1 Corinthians 7 v 8 - 16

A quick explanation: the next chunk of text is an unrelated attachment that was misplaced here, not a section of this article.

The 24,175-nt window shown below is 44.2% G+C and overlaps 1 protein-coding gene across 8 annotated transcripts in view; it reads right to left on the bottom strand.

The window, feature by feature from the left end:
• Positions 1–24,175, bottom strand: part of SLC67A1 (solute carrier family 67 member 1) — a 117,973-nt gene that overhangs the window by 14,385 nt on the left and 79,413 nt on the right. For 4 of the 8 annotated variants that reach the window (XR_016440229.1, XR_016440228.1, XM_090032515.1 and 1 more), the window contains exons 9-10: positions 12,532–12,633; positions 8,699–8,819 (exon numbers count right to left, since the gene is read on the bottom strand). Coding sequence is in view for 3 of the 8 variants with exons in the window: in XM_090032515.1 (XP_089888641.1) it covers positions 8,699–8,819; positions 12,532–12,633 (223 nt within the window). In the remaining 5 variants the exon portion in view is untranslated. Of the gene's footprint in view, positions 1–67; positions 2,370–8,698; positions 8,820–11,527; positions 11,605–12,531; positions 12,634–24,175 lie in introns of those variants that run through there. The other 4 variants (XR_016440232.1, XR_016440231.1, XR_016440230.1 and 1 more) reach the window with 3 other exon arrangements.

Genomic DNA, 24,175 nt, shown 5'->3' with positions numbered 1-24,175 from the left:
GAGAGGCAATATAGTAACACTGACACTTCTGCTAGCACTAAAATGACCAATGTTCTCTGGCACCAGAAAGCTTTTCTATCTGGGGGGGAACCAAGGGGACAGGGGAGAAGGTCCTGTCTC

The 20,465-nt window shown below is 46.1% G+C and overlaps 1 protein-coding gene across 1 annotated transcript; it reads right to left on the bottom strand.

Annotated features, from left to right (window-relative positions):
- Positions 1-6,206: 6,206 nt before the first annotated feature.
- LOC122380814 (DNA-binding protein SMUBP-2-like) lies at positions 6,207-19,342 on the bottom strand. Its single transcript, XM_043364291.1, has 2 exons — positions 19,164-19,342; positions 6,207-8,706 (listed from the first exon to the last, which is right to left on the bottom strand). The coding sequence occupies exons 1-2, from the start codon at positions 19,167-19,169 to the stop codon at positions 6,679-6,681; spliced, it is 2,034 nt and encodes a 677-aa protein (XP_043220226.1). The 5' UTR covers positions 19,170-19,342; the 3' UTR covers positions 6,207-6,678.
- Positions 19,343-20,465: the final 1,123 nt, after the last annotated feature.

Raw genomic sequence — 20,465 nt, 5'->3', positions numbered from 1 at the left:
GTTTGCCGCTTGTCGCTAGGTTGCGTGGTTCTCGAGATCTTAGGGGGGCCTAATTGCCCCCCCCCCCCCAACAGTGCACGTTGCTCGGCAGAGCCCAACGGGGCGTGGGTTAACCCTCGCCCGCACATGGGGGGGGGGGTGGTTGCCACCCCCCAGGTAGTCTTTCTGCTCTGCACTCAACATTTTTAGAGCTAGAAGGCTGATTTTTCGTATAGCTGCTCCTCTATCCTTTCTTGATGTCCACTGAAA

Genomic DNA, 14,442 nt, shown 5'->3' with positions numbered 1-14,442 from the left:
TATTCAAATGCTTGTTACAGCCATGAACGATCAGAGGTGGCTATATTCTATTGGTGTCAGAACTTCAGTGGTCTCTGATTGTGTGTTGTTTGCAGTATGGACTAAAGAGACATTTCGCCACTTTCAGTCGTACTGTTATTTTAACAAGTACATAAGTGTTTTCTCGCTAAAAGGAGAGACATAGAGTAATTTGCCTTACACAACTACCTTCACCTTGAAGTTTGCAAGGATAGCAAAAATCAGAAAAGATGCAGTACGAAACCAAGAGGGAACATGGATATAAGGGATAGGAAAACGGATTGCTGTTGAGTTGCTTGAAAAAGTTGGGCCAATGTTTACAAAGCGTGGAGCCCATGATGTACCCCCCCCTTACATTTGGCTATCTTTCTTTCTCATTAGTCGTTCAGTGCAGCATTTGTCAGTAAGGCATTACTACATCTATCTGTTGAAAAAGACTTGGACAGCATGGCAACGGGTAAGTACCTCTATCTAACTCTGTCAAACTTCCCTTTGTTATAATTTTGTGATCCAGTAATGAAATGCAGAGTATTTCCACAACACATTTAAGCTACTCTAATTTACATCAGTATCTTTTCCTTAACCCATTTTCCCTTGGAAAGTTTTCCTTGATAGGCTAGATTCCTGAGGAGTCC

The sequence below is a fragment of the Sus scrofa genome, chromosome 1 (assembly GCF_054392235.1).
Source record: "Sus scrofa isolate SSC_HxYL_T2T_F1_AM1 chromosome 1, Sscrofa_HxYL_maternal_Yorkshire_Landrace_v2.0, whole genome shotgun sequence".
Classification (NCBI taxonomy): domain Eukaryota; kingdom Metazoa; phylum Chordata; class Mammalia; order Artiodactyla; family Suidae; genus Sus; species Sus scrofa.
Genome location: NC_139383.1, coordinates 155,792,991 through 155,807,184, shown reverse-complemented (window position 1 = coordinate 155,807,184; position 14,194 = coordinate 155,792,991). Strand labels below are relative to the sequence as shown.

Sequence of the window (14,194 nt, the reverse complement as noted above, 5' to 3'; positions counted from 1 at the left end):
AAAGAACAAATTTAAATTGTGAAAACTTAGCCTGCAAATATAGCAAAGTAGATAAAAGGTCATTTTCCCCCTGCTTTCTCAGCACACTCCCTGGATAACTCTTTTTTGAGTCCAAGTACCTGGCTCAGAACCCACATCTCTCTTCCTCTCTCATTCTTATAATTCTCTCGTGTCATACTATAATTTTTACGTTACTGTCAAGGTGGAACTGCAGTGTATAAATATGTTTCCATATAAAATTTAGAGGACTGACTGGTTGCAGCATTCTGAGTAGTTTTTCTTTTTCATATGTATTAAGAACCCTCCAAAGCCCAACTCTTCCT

This passage of teaching from Paul reveals him at his most pragmatic and has proved hugely helpful to many through the years who have become believers after they were married. We have noted already that the church fellowship at Corinth believed wholeheartedly in freedom in Christ and sometimes took this principle to excess. Here, Paul is speaking about another example of this in that new believers in the church felt that they were automatically freed from their marriage to unbelieving husbands or wives. This may seem completely irrational to us today, but remember that this was the first century and these were the first generation of Christians! We should be grateful to the Corinthians, because Paul has written so much about living as believers which is still very useful today. Paul is dealing with three differing situations: 1. Those who are unmarried or widows. Paul asserted that there was no one action which was correct and if they struggled with their sexual appetite as single and celibate, they should seek to get married. 2. Those who are married. Paul forbids divorce on the grounds that Jesus forbade it. This seems a very high moral goal, but it was vital that the church at Corinth did not sink into the general morally lax living which the rest of the population were in. 3. The marriage of believers and unbelievers. Now, interestingly, as Jesus gave no definite command about this, Paul gives his own judgement and practical wisdom. Paul would have known that one of the great complaints against Christianity was that it broke up families. We read in 1 Peter 4 v 15 that one accusation was that it tampered with domestic relationships and so threatened society. Paul declares that the unbelieving partner is consecrated by the believer, what a beautiful thought! It is more that the unbeliever is brought into contact with the realm of grace than the believer feel threatened by the realm of sin. This implicates the whole family, bringing the children into the realm of grace. I think we can extend that into our general family. You may be the only believer amongst your brothers and sisters and parents, but you bring the grace of God into their lives! I met a young woman in India who had recently converted from Hinduism to Christianity, the first of her large family and the day I and some others visited her the home was full of family-extended cousins and so on-all wanting to see and hear what these Christian people were to say! We read of one of Paul's foundational principles here and elsewhere: 'God has called you to live in peace'.


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